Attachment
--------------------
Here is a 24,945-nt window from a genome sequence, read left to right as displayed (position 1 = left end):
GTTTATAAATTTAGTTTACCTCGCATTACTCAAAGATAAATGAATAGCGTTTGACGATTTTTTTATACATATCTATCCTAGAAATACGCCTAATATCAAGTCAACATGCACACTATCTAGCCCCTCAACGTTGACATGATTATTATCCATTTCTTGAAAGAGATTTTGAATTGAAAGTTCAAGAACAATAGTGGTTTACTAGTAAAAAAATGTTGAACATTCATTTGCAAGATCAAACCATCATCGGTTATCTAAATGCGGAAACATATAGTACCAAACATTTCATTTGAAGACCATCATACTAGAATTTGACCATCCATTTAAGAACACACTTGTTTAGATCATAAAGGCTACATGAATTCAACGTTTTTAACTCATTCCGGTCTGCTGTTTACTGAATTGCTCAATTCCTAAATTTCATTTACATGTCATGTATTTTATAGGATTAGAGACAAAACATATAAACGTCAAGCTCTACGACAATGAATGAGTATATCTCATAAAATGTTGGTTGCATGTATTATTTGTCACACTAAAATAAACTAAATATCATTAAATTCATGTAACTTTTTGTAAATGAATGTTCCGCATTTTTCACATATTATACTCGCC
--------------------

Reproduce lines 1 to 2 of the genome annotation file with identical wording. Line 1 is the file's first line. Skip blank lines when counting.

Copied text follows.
Here is a 24,945-nt window from a genome sequence, read left to right as displayed (position 1 = left end):
GTTTATAAATTTAGTTTACCTCGCATTACTCAAAGATAAATGAATAGCGTTTGACGATTTTTTTATACATATCTATCCTAGAAATACGCCTAATATCAAGTCAACATGCACACTATCTAGCCCCTCAACGTTGACATGATTATTATCCATTTCTTGAAAGAGATTTTGAATTGAAAGTTCAAGAACAATAGTGGTTTACTAGTAAAAAAATGTTGAACATTCATTTGCAAGATCAAACCATCATCGGTTATCTAAATGCGGAAACATATAGTACCAAACATTTCATTTGAAGACCATCATACTAGAATTTGACCATCCATTTAAGAACACACTTGTTTAGATCATAAAGGCTACATGAATTCAACGTTTTTAACTCATTCCGGTCTGCTGTTTACTGAATTGCTCAATTCCTAAATTTCATTTACATGTCATGTATTTTATAGGATTAGAGACAAAACATATAAACGTCAAGCTCTACGACAATGAATGAGTATATCTCATAAAATGTTGGTTGCATGTATTATTTGTCACACTAAAATAAACTAAATATCATTAAATTCATGTAACTTTTTGTAAATGAATGTTCCGCATTTTTCACATATTATACTCGCC